Boomers may have learned mathematics in school, but as we age, some of us may be forgetting the basics. Here are several retirement statistics from Annuity.org you may find unsettling if not downright startling:
- 48% of workers believe they don't make enough money to adequately save for retirement
- 43% of workers guess how much they need to retire, rather than base it on current expenses
- 33% of women have no retirement strategy
- 22% of all Americans have less than $5,000 saved for retirement; 15% have no retirement savings at all
- Only 56% of workers were enrolled in a workplace retirement plan in 2021
- 73% of non-retirees are worried they won't receive any Social Security benefits by the time they retire.
These statistics suggest that some Boomers are financially unprepared for retirement. As we have progressed in life, other pressing financial needs (buying a home, paying for a child's higher education, supporting other family members, etc.) may have taken priority over funding our retirement. With so many Boomers reaching retirement age, however, we are being faced with a difficult challenge: Will we outlive our money?
It's a legitimate concern with life expectancy for most Boomers beyond the traditional 65-year old retirement age. Our parents may have been fortunate enough to work for companies, schools systems or governments that provided valuable retirement income via pensions, but pensions today are virtually non-existent. Company 401k and personal IRAs have replaced pensions as the only non-Social Security retirement income available to most people.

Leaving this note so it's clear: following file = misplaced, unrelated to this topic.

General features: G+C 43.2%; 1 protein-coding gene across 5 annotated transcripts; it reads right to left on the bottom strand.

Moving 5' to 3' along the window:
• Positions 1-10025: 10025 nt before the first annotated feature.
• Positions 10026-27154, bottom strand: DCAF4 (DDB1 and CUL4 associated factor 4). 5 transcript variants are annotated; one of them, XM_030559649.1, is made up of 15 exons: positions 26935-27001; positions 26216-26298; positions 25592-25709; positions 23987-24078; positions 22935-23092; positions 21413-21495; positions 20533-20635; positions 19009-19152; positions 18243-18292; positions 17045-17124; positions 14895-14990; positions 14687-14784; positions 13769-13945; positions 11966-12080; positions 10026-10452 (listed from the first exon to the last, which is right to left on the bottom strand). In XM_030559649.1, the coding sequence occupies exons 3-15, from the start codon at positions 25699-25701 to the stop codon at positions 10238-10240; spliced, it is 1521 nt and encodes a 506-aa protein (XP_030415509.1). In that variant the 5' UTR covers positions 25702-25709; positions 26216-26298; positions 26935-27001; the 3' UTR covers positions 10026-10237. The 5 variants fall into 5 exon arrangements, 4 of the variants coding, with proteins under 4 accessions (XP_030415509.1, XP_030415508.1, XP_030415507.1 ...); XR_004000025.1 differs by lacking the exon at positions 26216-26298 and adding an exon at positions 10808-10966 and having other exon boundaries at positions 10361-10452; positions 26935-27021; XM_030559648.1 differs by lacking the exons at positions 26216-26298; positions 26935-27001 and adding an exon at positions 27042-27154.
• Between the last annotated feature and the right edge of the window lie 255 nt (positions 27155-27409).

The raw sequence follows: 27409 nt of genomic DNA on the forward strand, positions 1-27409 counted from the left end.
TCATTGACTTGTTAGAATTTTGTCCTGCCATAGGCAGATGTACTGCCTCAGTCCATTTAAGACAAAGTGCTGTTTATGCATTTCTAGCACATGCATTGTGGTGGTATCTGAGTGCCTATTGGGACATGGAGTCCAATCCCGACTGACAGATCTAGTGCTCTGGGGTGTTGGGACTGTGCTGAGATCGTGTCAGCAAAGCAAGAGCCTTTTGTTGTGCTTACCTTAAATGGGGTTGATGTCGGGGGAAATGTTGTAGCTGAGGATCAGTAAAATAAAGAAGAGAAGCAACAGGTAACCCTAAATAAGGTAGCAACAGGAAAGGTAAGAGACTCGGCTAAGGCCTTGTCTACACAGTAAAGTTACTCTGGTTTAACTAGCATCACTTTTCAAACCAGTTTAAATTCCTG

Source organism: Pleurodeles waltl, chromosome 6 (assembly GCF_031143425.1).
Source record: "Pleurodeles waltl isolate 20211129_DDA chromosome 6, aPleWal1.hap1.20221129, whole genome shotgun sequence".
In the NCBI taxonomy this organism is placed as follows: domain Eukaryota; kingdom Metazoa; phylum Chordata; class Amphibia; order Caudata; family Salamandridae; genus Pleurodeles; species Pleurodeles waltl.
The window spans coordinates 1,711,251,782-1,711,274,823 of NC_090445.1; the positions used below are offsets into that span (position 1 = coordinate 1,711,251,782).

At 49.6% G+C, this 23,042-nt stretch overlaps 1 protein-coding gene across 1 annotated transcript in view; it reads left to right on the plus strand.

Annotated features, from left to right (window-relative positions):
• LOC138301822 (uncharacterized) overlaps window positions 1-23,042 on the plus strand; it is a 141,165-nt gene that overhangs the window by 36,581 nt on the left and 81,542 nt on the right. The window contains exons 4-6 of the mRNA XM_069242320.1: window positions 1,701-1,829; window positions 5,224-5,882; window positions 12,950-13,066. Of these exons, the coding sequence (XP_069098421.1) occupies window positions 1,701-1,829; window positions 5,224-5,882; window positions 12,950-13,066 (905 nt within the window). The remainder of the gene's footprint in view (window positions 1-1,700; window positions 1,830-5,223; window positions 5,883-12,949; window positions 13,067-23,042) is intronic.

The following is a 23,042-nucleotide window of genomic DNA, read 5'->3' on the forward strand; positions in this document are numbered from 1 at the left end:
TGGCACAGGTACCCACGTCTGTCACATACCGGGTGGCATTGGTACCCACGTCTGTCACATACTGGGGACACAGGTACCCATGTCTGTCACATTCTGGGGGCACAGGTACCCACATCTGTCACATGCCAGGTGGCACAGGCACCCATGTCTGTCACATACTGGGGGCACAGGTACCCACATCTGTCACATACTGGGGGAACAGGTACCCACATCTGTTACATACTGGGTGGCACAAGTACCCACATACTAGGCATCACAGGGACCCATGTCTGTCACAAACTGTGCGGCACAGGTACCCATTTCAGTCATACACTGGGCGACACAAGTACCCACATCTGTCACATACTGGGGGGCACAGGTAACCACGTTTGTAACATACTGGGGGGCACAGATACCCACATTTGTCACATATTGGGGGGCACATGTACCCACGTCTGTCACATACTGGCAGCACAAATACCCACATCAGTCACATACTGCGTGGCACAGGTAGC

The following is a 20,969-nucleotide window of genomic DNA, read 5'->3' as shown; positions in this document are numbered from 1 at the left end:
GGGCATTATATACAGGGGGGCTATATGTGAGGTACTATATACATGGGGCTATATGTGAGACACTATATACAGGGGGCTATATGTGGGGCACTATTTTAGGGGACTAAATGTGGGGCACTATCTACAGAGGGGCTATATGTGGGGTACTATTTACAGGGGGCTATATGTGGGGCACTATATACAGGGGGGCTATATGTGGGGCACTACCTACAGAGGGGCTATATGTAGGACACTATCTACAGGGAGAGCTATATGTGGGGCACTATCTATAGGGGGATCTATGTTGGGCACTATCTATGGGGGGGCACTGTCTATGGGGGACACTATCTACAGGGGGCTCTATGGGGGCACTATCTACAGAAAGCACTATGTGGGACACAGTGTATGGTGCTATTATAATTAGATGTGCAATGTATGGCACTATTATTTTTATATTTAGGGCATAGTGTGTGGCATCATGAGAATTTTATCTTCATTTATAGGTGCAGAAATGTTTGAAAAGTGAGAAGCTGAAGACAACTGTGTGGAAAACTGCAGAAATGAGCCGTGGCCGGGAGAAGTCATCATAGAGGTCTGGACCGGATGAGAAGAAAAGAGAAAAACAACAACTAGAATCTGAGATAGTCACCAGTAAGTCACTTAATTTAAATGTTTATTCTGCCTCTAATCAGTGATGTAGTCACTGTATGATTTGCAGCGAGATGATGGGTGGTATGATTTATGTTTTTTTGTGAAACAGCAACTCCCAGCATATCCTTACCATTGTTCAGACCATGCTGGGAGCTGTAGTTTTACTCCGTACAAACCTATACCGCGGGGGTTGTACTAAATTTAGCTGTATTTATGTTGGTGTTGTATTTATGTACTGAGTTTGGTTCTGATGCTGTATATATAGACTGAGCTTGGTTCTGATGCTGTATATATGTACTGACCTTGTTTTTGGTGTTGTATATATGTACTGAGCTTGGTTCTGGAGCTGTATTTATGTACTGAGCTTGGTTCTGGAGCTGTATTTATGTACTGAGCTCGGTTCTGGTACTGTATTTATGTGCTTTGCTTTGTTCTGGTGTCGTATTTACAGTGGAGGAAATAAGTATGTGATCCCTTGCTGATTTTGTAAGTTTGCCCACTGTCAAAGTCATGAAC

As a result, today the burden of saving for retirement has shifted entirely to individuals. We can legitimately assume that Social Security alone will not be adequate to fund a comfortable lifestyle during our golden years. This is one major reason that 55% of workers plan to work in retirement. Some Boomers are likely to work in one way or another well into their later years.
In a post on the Life After Work Zone blog, Brian Feutz cites additional key statistics from the Federal Reserve about assets, income and debt among retirement households. Feutz also shares some fundamental tips, including:
- Save aggressively and spend wisely
- Keep your debt to a minimum and keep paying it off
- Maximize your savings and income everywhere you can.
Inevitably, many Boomers will see their working income decline or disappear in later years. If they don't have adequate retirement savings, their future could be in jeopardy. They'll need to draw on those retirement savings, in combination with Social Security payments, to live comfortably. At the same time, they'll have to manage expenses to live within their means.
A financial adviser can certainly help us with investments, but ultimately, it's up to all of us to take personal responsibility for tracking income and expenses -- budgeting so that we don't outlive our assets. It basically comes down to making sure we're doing the math.